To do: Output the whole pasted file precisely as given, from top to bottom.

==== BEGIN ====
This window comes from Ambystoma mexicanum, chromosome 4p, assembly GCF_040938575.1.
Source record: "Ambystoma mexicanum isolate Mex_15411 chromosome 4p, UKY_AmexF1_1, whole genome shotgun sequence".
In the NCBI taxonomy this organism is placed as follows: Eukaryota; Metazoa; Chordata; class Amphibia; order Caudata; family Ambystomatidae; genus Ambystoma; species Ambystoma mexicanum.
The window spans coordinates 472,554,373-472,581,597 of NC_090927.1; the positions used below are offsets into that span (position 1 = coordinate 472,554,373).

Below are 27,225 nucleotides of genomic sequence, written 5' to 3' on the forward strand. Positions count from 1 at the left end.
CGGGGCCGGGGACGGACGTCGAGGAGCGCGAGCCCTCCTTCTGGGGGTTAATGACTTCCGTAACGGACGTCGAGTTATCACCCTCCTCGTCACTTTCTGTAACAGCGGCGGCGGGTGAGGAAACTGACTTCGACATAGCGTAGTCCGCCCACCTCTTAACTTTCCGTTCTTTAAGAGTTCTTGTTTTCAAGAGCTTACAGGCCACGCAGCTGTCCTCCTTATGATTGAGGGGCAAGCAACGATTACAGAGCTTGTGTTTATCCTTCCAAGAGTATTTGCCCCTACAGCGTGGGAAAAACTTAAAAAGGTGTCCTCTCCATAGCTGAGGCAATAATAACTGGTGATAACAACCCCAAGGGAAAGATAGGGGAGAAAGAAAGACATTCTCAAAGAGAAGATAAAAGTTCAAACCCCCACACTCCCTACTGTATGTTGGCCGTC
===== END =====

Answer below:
This window comes from Ambystoma mexicanum, chromosome 4p, assembly GCF_040938575.1.
Source record: "Ambystoma mexicanum isolate Mex_15411 chromosome 4p, UKY_AmexF1_1, whole genome shotgun sequence".
In the NCBI taxonomy this organism is placed as follows: Eukaryota; Metazoa; Chordata; class Amphibia; order Caudata; family Ambystomatidae; genus Ambystoma; species Ambystoma mexicanum.
The window spans coordinates 472,554,373-472,581,597 of NC_090927.1; the positions used below are offsets into that span (position 1 = coordinate 472,554,373).

Below are 27,225 nucleotides of genomic sequence, written 5' to 3' on the forward strand. Positions count from 1 at the left end.
CGGGGCCGGGGACGGACGTCGAGGAGCGCGAGCCCTCCTTCTGGGGGTTAATGACTTCCGTAACGGACGTCGAGTTATCACCCTCCTCGTCACTTTCTGTAACAGCGGCGGCGGGTGAGGAAACTGACTTCGACATAGCGTAGTCCGCCCACCTCTTAACTTTCCGTTCTTTAAGAGTTCTTGTTTTCAAGAGCTTACAGGCCACGCAGCTGTCCTCCTTATGATTGAGGGGCAAGCAACGATTACAGAGCTTGTGTTTATCCTTCCAAGAGTATTTGCCCCTACAGCGTGGGAAAAACTTAAAAAGGTGTCCTCTCCATAGCTGAGGCAATAATAACTGGTGATAACAACCCCAAGGGAAAGATAGGGGAGAAAGAAAGACATTCTCAAAGAGAAGATAAAAGTTCAAACCCCCACACTCCCTACTGTATGTTGGCCGTC